Beck has been in extended hiatus since 2008’s Modern Guilt. Of course, he hasn’t been entirely dormant; he’s been producing, working on his own label, collaborating with people as diverse as Jack White and Phillip Glass, and releasing new songs in the form of sheet music. Beck is to release his first LP in six years, Morning Phase — a spiritual successor to 2002’s Sea Change recorded with many of the same musicians — this Friday, and has already released two songs from the album: “Blue Moon” and “Waking Light”. Let’s take a look.
Both tracks find Beck in familiarly unfamiliar territory; just as Sea Change was a stoic left turn after the looseness of his mid-to-late 90s output, Morning Phase is a pensive return to the same territory after the 60s rock of Modern Guilt and the sample-based fun of The Information and Guero. Normally I hate comparing an artist’s newer work to their earlier work — it’s that kind of comparison that leads to the hipster cliche, “their older stuff is better” — but when Beck himself invites the comparison, it has to be made. Beck even gives a knowing nod through the album art, à la David Bowie; Beck’s face stares out at you from behind streaks of blue, orange, and yellow just as he did 12 years ago.
And with both songs, the influence is undeniable; there’s the same unyielding focus on acoustic guitar strums and Beck’s surprisingly sonorous tenor that we heard 12 years ago. In “Blue Moon”, the shorter of the two tracks and the first to be released, we’re welcomed by plucking guitars and mandolin, baroque drumming, and Beck’s deep croon. “Waking Light” introduces itself with spartan piano and, again, Beck’s commanding voice. Beck’s vocals really shine on both tracks after going dormant on the more muted Modern Guilt, just as they did on Sea Change, the album when people finally realized that Beck actually has a pretty great voice.
And that’s where the similarities with Sea Change end, honestly; not to say that these two tracks aren’t brilliant (they are), but the way in which Beck treats the material is completely different from its touchstone. He takes the same pieces — acoustic guitars, backing vocals, booming drums, strings, banjos, mandolins — and channels them into a completely different sound because both “Blue Moon” and “Waking Light” are, unlike the crushing despair of Sea Change, ultimately optimistic. Sea Change‘s opener, “Golden Age”, features the lyric “These days I barely get by / I don’t even try.” It’s a beautiful track, but I’m glad that Beck isn’t retreading the same ground here; “Blue Moon” opens with Beck singing “I’m so tired of being alone”. Sure, he’s still a sad-sack, but he’s actually trying here. When the song reaches it’s chorus and the drums pick up, backing vocals rise and fall, and Beck pleads “Oh, don’t leave me on own,” the tonal shift is apparent. The cheeky plucking of guitars in the post-chorus feels overly happy, but with tongue firmly in-cheek. Beck’s laughing at himself for his past. “Blue Moon” reaches a beautiful peak just past the 3 minute mark, and as keyboards dance over chugging drums there’s an actual faith that Beck won’t be left on his own. The song may end on a minor chord, but it’s nothing but optimism here.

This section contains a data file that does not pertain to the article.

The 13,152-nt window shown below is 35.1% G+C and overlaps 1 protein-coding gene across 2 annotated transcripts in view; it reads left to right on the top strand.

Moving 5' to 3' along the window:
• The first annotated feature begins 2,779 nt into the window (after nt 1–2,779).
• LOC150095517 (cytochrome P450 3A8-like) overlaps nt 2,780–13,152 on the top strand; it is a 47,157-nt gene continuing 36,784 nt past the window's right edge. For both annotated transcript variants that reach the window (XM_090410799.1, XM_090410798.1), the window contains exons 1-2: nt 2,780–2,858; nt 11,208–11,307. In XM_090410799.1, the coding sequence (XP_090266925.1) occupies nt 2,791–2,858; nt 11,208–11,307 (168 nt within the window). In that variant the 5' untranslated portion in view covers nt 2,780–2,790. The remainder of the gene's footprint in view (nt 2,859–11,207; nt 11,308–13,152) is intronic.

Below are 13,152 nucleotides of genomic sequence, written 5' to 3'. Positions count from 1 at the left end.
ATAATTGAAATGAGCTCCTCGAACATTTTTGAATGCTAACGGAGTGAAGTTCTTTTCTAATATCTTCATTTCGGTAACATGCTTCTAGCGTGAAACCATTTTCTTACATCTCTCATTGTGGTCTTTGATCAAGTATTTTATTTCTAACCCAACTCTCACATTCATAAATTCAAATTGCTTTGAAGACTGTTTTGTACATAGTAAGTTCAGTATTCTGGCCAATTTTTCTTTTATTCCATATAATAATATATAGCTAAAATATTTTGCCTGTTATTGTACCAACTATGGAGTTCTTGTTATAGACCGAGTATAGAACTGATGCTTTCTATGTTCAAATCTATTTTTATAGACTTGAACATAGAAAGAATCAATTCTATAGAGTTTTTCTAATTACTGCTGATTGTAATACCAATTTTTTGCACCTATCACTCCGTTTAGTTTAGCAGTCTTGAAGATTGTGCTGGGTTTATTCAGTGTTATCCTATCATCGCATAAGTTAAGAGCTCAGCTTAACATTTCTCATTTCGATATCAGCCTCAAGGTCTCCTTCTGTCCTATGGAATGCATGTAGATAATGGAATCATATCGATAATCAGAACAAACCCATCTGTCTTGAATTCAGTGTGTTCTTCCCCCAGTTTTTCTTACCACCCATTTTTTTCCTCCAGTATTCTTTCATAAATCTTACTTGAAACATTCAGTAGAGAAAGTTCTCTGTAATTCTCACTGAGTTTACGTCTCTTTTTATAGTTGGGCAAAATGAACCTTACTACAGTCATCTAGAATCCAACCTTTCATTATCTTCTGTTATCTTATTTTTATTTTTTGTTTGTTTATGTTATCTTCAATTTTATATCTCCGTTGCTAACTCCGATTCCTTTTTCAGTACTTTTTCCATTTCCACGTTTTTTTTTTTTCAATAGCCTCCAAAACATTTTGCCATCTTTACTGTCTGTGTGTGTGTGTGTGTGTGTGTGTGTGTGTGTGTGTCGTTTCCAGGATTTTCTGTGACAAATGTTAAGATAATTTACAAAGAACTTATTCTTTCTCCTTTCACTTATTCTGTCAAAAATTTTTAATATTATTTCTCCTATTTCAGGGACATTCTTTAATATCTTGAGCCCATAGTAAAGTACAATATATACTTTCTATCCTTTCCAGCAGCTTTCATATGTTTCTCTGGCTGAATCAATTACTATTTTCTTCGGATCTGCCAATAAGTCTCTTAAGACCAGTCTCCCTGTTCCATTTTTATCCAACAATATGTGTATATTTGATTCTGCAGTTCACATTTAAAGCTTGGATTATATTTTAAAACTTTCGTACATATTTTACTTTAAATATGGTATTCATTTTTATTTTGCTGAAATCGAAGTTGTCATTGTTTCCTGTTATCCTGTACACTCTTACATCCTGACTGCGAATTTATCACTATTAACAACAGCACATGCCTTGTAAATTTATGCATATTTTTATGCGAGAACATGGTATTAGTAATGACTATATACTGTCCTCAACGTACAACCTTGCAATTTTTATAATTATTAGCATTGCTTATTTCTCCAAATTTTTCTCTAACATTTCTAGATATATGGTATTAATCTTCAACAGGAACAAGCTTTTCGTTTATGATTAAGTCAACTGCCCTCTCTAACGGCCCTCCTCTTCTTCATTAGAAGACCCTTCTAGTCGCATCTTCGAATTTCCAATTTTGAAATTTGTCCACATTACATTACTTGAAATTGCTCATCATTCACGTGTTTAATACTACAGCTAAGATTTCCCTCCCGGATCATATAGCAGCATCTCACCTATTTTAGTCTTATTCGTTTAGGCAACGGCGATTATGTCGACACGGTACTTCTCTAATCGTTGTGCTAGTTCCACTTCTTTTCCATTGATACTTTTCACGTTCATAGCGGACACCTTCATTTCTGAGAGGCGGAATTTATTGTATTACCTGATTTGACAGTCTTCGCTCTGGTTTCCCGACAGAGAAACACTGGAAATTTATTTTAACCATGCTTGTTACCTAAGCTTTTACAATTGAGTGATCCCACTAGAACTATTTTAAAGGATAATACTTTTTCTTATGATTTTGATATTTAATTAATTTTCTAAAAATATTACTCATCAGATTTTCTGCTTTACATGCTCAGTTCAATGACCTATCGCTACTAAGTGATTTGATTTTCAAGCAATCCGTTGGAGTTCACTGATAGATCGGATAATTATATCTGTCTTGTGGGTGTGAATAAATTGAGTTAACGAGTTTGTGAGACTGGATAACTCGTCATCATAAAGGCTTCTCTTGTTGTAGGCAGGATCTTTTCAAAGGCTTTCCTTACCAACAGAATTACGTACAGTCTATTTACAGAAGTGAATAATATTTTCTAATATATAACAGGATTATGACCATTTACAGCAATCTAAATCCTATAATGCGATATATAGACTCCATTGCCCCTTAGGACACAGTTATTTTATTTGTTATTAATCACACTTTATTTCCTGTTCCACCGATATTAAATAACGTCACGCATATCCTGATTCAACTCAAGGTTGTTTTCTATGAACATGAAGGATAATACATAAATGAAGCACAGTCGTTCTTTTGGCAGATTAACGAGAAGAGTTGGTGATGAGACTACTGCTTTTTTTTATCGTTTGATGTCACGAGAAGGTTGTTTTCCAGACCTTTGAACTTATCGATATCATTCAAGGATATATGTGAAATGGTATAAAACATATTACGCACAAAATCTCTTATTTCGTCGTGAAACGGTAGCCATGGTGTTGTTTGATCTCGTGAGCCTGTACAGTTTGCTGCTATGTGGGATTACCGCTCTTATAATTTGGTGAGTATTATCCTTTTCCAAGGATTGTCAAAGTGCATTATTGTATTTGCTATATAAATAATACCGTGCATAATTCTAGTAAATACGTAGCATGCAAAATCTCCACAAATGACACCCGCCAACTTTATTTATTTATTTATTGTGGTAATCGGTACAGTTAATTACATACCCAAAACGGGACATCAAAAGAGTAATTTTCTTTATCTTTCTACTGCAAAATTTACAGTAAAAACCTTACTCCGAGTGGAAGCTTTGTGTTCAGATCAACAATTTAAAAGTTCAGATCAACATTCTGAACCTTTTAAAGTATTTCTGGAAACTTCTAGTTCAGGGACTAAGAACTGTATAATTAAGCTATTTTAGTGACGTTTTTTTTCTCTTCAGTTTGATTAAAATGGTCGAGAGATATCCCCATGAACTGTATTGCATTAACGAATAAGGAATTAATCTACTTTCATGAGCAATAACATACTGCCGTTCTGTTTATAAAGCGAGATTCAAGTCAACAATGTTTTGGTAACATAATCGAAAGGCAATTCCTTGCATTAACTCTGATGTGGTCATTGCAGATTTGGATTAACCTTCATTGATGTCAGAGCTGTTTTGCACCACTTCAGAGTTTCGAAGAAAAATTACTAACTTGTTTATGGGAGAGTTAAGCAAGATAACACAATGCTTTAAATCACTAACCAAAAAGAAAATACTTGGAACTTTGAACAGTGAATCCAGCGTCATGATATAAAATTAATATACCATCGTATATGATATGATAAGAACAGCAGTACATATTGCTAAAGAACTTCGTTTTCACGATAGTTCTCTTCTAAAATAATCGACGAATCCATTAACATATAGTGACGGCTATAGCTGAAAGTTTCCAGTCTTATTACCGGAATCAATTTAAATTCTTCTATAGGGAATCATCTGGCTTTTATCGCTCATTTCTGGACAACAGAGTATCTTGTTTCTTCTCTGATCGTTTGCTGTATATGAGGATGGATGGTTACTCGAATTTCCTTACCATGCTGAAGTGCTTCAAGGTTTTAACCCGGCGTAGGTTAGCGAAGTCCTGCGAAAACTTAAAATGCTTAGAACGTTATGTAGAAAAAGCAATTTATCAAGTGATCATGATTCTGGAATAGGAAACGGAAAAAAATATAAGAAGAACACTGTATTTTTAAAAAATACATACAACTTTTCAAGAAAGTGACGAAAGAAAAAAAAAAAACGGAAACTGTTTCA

Set against the more lively “Blue Moon”, “Waking Light” is somber and stately. The former is the better single, but the latter is the better track; the chorus is absolutely the most triumphant thing I’ve heard since something off of The National’s 2010 LP High Violet. The track is incredibly rich — strings, guitars, keyboards piano, harmonies, and xylophone fill up the sound, but plenty of space is left in between the instruments for their reverberations to haunt. Beck counsels someone that “when the morning comes to meet you, rest your eyes in waking light.” He nearly slips into the pessimism that dominated Sea Change, but turns it around into something altogether new, reassuring, and promising. Beck treads the line between disingenuous over- and under-sincere optimism beautifully; he never once feels like he’s phoning in any of the emotion. The gentle crescendo of the backing vocals in the chorus is affecting stuff, and I don’t say that lightly. The howling keyboards at the end of track sound out like a foghorn calling out to other lost souls. Beck fills the chorus with lyrics of loss, memory, and hope; most importantly, you feel something. I’m not sure what it is; not sadness, not joy. Maybe it’s reassurance.
The fact that after a 25 year career Beck Hansen can still summon this kind of emotion out of a listener is astounding. No one has a right to release two tracks this good this deep into their career, but he has. In four days we’ll be able to tell if the album stands up the the promise of these two tracks; even if it doesn’t, we’ll still have these: two tracks filled with real power.
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